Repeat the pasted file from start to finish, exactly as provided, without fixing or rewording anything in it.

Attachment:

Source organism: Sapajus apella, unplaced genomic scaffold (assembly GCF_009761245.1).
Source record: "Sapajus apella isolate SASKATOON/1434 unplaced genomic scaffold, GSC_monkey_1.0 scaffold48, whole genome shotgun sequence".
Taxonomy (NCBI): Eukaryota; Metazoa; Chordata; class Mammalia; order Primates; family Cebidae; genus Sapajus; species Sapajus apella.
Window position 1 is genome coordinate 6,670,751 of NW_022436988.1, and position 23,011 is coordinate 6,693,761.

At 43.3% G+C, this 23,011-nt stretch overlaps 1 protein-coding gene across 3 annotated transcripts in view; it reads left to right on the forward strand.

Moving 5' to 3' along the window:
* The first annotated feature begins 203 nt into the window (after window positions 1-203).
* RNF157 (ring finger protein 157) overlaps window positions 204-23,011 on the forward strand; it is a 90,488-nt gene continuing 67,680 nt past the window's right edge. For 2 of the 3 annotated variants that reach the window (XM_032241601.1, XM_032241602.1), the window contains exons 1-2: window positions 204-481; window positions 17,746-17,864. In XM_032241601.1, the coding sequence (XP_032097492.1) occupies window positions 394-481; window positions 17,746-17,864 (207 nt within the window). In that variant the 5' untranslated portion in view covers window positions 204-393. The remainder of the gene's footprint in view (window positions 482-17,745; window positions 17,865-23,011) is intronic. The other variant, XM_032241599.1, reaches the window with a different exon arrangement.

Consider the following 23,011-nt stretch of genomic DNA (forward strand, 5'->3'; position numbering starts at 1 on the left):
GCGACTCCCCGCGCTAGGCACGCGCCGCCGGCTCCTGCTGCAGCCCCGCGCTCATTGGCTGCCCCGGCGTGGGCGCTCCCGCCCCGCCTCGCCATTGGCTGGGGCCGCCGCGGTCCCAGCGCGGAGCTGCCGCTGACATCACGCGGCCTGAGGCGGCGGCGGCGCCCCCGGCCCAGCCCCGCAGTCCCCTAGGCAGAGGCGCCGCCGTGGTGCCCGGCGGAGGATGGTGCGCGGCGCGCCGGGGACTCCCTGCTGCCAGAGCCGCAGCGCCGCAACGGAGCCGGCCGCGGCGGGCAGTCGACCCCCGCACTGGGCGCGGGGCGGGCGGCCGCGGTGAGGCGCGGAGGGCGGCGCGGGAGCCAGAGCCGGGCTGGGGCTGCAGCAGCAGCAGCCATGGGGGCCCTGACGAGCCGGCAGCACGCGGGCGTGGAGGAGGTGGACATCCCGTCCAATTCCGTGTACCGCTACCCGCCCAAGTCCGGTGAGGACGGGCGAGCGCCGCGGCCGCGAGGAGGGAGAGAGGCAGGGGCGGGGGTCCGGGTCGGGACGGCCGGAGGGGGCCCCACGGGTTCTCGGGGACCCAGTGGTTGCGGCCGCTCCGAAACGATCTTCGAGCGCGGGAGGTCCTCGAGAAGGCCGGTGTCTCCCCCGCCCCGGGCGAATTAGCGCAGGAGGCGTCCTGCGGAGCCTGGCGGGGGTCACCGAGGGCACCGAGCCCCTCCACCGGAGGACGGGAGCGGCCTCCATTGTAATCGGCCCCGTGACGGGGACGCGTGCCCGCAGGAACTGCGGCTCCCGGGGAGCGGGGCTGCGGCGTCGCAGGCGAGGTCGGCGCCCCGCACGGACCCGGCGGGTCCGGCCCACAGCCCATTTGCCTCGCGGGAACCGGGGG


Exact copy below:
Source organism: Sapajus apella, unplaced genomic scaffold (assembly GCF_009761245.1).
Source record: "Sapajus apella isolate SASKATOON/1434 unplaced genomic scaffold, GSC_monkey_1.0 scaffold48, whole genome shotgun sequence".
Taxonomy (NCBI): Eukaryota; Metazoa; Chordata; class Mammalia; order Primates; family Cebidae; genus Sapajus; species Sapajus apella.
Window position 1 is genome coordinate 6,670,751 of NW_022436988.1, and position 23,011 is coordinate 6,693,761.

At 43.3% G+C, this 23,011-nt stretch overlaps 1 protein-coding gene across 3 annotated transcripts in view; it reads left to right on the forward strand.

Moving 5' to 3' along the window:
* The first annotated feature begins 203 nt into the window (after window positions 1-203).
* RNF157 (ring finger protein 157) overlaps window positions 204-23,011 on the forward strand; it is a 90,488-nt gene continuing 67,680 nt past the window's right edge. For 2 of the 3 annotated variants that reach the window (XM_032241601.1, XM_032241602.1), the window contains exons 1-2: window positions 204-481; window positions 17,746-17,864. In XM_032241601.1, the coding sequence (XP_032097492.1) occupies window positions 394-481; window positions 17,746-17,864 (207 nt within the window). In that variant the 5' untranslated portion in view covers window positions 204-393. The remainder of the gene's footprint in view (window positions 482-17,745; window positions 17,865-23,011) is intronic. The other variant, XM_032241599.1, reaches the window with a different exon arrangement.

Consider the following 23,011-nt stretch of genomic DNA (forward strand, 5'->3'; position numbering starts at 1 on the left):
GCGACTCCCCGCGCTAGGCACGCGCCGCCGGCTCCTGCTGCAGCCCCGCGCTCATTGGCTGCCCCGGCGTGGGCGCTCCCGCCCCGCCTCGCCATTGGCTGGGGCCGCCGCGGTCCCAGCGCGGAGCTGCCGCTGACATCACGCGGCCTGAGGCGGCGGCGGCGCCCCCGGCCCAGCCCCGCAGTCCCCTAGGCAGAGGCGCCGCCGTGGTGCCCGGCGGAGGATGGTGCGCGGCGCGCCGGGGACTCCCTGCTGCCAGAGCCGCAGCGCCGCAACGGAGCCGGCCGCGGCGGGCAGTCGACCCCCGCACTGGGCGCGGGGCGGGCGGCCGCGGTGAGGCGCGGAGGGCGGCGCGGGAGCCAGAGCCGGGCTGGGGCTGCAGCAGCAGCAGCCATGGGGGCCCTGACGAGCCGGCAGCACGCGGGCGTGGAGGAGGTGGACATCCCGTCCAATTCCGTGTACCGCTACCCGCCCAAGTCCGGTGAGGACGGGCGAGCGCCGCGGCCGCGAGGAGGGAGAGAGGCAGGGGCGGGGGTCCGGGTCGGGACGGCCGGAGGGGGCCCCACGGGTTCTCGGGGACCCAGTGGTTGCGGCCGCTCCGAAACGATCTTCGAGCGCGGGAGGTCCTCGAGAAGGCCGGTGTCTCCCCCGCCCCGGGCGAATTAGCGCAGGAGGCGTCCTGCGGAGCCTGGCGGGGGTCACCGAGGGCACCGAGCCCCTCCACCGGAGGACGGGAGCGGCCTCCATTGTAATCGGCCCCGTGACGGGGACGCGTGCCCGCAGGAACTGCGGCTCCCGGGGAGCGGGGCTGCGGCGTCGCAGGCGAGGTCGGCGCCCCGCACGGACCCGGCGGGTCCGGCCCACAGCCCATTTGCCTCGCGGGAACCGGGGG